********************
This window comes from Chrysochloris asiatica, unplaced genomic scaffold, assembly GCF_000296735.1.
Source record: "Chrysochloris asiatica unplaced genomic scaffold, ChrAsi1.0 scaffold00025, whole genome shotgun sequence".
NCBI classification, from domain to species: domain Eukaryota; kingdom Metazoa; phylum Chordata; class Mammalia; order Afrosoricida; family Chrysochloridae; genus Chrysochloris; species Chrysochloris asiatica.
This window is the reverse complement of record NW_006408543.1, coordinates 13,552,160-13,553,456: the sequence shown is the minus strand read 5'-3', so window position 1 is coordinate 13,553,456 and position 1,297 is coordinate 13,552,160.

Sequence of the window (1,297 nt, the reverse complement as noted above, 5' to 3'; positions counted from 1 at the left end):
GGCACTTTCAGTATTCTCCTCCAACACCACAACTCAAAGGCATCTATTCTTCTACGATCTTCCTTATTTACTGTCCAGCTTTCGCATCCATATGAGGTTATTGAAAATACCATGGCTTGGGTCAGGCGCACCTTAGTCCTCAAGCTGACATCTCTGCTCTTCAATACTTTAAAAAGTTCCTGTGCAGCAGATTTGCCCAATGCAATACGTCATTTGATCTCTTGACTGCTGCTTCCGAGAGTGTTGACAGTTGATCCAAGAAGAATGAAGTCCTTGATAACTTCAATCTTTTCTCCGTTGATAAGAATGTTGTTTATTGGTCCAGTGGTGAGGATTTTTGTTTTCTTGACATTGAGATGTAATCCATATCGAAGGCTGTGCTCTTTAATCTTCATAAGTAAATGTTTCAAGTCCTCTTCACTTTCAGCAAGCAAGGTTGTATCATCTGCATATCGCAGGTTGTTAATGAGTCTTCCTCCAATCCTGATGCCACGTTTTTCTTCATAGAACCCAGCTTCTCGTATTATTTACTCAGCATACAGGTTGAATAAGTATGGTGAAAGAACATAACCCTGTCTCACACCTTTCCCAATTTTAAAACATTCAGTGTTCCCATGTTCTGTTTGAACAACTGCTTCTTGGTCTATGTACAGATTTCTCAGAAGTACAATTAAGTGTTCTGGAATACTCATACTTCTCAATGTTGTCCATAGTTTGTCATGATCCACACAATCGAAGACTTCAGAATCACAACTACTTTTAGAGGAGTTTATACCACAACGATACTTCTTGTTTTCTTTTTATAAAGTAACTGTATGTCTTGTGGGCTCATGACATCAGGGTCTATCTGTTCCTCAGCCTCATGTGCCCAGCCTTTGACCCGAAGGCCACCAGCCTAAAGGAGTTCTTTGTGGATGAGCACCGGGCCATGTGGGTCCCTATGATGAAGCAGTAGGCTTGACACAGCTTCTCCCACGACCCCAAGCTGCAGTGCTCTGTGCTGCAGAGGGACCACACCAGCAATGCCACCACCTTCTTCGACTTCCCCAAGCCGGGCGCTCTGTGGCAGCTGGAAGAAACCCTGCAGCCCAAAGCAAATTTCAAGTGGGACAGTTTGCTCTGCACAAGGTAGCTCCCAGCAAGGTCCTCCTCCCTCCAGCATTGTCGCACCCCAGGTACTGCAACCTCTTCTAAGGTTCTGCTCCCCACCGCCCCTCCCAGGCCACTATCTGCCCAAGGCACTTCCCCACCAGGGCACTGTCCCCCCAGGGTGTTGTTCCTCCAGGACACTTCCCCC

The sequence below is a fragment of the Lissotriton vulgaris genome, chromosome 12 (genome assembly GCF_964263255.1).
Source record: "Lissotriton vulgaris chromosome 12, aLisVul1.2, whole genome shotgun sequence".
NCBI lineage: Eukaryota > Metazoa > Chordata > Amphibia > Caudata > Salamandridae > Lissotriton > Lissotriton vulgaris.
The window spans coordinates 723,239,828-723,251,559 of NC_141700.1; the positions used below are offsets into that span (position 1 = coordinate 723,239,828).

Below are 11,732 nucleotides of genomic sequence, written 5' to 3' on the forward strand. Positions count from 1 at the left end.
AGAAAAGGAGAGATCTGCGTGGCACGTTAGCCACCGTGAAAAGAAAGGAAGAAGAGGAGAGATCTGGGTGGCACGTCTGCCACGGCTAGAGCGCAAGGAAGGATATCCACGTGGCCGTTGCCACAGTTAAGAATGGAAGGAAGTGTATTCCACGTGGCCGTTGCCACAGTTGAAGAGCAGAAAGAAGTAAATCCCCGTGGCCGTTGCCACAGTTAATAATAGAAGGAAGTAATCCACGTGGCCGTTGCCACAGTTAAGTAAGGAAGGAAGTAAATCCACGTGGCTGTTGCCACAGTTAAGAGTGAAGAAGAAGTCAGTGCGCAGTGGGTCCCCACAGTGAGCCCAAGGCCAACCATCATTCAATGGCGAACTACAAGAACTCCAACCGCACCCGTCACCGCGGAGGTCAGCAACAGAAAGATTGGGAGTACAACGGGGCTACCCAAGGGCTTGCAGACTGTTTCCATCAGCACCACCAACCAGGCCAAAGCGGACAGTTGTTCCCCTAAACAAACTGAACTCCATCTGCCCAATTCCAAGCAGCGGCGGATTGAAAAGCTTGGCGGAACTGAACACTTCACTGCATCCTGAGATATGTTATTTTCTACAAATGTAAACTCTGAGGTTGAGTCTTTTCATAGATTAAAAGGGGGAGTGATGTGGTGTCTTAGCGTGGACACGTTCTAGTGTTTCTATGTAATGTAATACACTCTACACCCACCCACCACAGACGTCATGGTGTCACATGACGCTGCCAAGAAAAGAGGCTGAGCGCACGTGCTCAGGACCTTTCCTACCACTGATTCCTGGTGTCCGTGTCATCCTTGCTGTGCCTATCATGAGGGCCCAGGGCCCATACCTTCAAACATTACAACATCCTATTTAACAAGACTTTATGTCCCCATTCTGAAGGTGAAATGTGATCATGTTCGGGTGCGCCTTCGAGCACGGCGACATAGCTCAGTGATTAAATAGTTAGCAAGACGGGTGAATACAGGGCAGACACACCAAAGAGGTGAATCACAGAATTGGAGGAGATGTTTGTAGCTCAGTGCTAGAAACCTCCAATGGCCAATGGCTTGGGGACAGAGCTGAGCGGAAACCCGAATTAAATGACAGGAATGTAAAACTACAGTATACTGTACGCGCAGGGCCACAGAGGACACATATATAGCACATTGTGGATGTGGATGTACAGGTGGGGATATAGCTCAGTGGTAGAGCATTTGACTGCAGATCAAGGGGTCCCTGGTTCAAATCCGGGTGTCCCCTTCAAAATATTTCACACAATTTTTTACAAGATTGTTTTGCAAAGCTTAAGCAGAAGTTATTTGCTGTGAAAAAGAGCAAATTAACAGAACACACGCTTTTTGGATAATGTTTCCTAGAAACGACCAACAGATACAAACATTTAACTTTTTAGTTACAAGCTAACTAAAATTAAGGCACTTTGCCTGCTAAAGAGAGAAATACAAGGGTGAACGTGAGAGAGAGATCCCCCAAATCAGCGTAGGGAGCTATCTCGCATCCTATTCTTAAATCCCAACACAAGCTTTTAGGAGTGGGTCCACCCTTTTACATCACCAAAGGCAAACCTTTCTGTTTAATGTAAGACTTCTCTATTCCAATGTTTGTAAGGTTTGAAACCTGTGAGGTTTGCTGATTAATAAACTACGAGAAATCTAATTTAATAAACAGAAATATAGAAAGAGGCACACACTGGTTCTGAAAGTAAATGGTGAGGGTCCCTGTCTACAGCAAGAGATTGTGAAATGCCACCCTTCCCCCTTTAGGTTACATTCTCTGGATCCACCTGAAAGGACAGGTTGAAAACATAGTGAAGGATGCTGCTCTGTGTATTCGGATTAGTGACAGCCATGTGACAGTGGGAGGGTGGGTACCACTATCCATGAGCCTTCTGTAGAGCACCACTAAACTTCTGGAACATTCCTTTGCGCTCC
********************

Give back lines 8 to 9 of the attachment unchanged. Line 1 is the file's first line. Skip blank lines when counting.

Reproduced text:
Source record: "Lissotriton vulgaris chromosome 12, aLisVul1.2, whole genome shotgun sequence".
NCBI lineage: Eukaryota > Metazoa > Chordata > Amphibia > Caudata > Salamandridae > Lissotriton > Lissotriton vulgaris.